The original design guidance declared that "no building [be] taller than the tallest tree". However, the Milton Keynes Partnership, in its expansion plans for Milton Keynes, believes that Central Milton Keynes (and elsewhere) needs "landmark buildings" and has recently lifted the height restriction for the area. As a result, 14-storey buildings are now being built in the town centre. Some of the pedestrian underpasses are being closed in order to 'normalise' the townscape of Central Milton Keynes and the character of the area is set to change under government pressure to increase densities of development.
The most recent building under construction is The Pinnacle MK on Midsummer Boulevard. The Pinnacle is the largest office building to be constructed in Milton Keynes in 25 years, it can bee seen in the town's modern skyline in the image above, where the 2 tower cranes are. Construction started in July 2007 and is due to complete in June 2009.
The flood plains of the Great Ouse and of its tributaries (the Ouzel and some brooks) have been protected as linear parks that run right through the town. The Grand Union Canal is another green route (and demonstrates the level geography of the town - there is just one minor lock in its entire 10 mile route through from Fenny Stratford to the "Iron Trunk" Aqueduct over the Ouse at Wolverton. The Milton Keynes redway system of cycleways and footpaths uses these and other routes. The Park system was designed by landscape architect Peter Youngman, who also developed landscape precepts for the whole town: groups of grid squares were to be planted with different selections of trees and shrubs in order to give them distinct identities. However the landscaping of parks and of the grid roads was evolved under the leadership of Neil Higson, who from 1977 took over as Chief Landscape Architect and made the original grand but not entirely practical landscape plan more subtle. A policy of creating "settings, strings, beads" for landscape features was introduced: 'settings' for historic villages and landscape features, 'strings' of landscape to make the linear parks hang together and 'beads' of public space where residents might linger. Higson also made the landscaping of the Grid Roads, one of the glories of Milton Keynes, more subtle, with 'windows' cut into the roadside planting so that motorists travelling through had a sense of the major town they were in; early critics had said of Milton Keynes 'there is no there there', as the town could not be seen by the motorist just passing through. Now that the trees and shrubs have matured, the skill and lavish scale of the Grid Road planting makes a dramatic and welcome change from the monotony of many British towns.
As might be anticipated, these plans are controversial – especially as planning control has again been removed from elected local authorities and placed in the hands of a central government-appointed body. Changes to Central Milton Keynes have been especially controversial and include the redevelopment of the shopping building, the finest monument of the "new city".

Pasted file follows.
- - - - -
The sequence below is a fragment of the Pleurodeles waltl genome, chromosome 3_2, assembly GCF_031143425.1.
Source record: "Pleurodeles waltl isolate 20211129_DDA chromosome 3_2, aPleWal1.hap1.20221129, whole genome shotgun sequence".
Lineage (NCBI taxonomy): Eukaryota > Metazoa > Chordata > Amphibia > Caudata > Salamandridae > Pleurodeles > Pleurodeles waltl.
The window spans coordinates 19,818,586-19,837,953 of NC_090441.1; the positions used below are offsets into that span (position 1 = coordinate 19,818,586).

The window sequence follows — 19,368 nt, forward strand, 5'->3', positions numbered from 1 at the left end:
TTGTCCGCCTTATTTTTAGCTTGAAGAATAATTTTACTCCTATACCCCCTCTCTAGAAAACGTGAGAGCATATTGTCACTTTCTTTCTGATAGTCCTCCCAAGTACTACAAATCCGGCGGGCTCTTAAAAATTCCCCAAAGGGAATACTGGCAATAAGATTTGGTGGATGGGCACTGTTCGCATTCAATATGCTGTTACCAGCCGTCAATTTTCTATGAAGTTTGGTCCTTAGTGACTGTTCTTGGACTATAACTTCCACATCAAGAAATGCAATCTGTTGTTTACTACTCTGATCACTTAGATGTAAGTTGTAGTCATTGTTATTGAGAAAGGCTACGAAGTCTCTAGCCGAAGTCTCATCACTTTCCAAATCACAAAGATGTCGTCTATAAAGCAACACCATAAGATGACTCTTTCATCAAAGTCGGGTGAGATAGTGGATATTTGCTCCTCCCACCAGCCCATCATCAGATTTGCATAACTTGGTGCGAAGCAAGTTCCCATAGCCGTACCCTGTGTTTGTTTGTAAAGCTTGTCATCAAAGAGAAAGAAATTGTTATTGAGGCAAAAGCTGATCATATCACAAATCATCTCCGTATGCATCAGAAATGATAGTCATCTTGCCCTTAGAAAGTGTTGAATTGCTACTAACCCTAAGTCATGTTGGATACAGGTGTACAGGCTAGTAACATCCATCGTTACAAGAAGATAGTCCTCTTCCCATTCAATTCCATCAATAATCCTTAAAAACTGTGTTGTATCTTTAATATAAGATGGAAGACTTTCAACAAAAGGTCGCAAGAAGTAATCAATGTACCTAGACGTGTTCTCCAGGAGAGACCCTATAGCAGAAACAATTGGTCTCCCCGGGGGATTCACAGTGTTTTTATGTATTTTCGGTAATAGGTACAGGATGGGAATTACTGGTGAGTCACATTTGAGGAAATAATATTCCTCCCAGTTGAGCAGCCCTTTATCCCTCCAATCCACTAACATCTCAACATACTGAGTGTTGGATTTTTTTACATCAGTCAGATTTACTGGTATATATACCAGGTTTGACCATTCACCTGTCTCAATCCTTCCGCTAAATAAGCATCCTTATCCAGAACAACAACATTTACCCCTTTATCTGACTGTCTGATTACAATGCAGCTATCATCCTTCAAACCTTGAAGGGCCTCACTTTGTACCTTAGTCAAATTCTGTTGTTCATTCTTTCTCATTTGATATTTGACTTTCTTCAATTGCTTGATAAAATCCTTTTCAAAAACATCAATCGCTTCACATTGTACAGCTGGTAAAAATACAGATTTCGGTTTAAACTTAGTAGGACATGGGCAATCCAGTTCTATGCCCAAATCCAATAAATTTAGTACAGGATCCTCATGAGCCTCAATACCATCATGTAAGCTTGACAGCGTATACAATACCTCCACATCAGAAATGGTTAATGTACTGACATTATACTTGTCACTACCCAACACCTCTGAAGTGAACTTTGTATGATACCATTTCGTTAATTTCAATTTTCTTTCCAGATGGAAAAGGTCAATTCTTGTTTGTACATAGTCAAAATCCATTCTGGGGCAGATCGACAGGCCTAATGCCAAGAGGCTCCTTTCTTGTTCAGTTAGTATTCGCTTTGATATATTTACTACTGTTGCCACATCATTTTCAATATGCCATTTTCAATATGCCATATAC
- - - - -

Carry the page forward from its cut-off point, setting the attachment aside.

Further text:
Milton Keynes is at the centre of the South Midlands area identified by the government for growth.
The open air National Bowl is a 65,000 capacity venue for large scale concerts. It is situated off the A5 near Furzton.
The 1,400 seat Milton Keynes Theatre (Blonski-Heard) opened in 1999. Its high booking rate allows it to lay claim to the title "Britain's most popular theatre". The theatre has an unusual feature: the ceiling can be lowered closing off the third tier (gallery) to create a more intimate space for smaller scale productions. There are further performance spaces in Bletchley, Wolverton, Leadenhall, Shenley Church End, Stantonbury and Walton Hall.
The municipal (art) gallery (Milton Keynes Gallery, next to the main theatre) hosts various exhibitions.
In Wavendon, on the southeast edge of the town, The Stables provides a venue for jazz, blues, folk, rock, classical, pop and world music. It is closely associated with jazz artists Cleo Laine and John Dankworth. The venue also hosts an annual summer camp for young musicians.
There are two museums, the Bletchley Park museum of wartime cryptography, and the Milton Keynes Museum, which includes the Stacey Hill Collection of rural life that existed before the foundation of the new town.
In the early-1990s a purpose built Polytechnic was opened at Kents Hill in Milton Keynes, opposite the Open University's Walton Hall site. At around the time the existing Polytechnics converted to Universities, "MK Poly" merged with the former Leicester Polytechnic, De Montfort University and the site was rebranded the DMU MK site. However in recent years, DMU closed the MK site and the Open University has expanded to take over the buildings.
Milton Keynes Council has identified the lack of a conventional local university as a problem. As an attempt to rectify this situation, a consortium of surrounding universities including De Montfort and Northampton, plus the Open University and Milton Keynes College have formed Universities for Milton Keynes.
Like many parts of the UK, the state secondary schools in Milton Keynes are Comprehensive schools, although schools in the rest of Buckinghamshire still use the Tripartite System. Results are above the national average, though below that of the rest of Buckinghamshire – but the demography of Milton Keynes is also far closer to the national average than is the latter. However 3 of the schools in Milton Keynes (Sir Frank Markham Community School, Leon School and Sports College and The Radcliffe School) were amongst the worse 190 schools in England for GCSE results.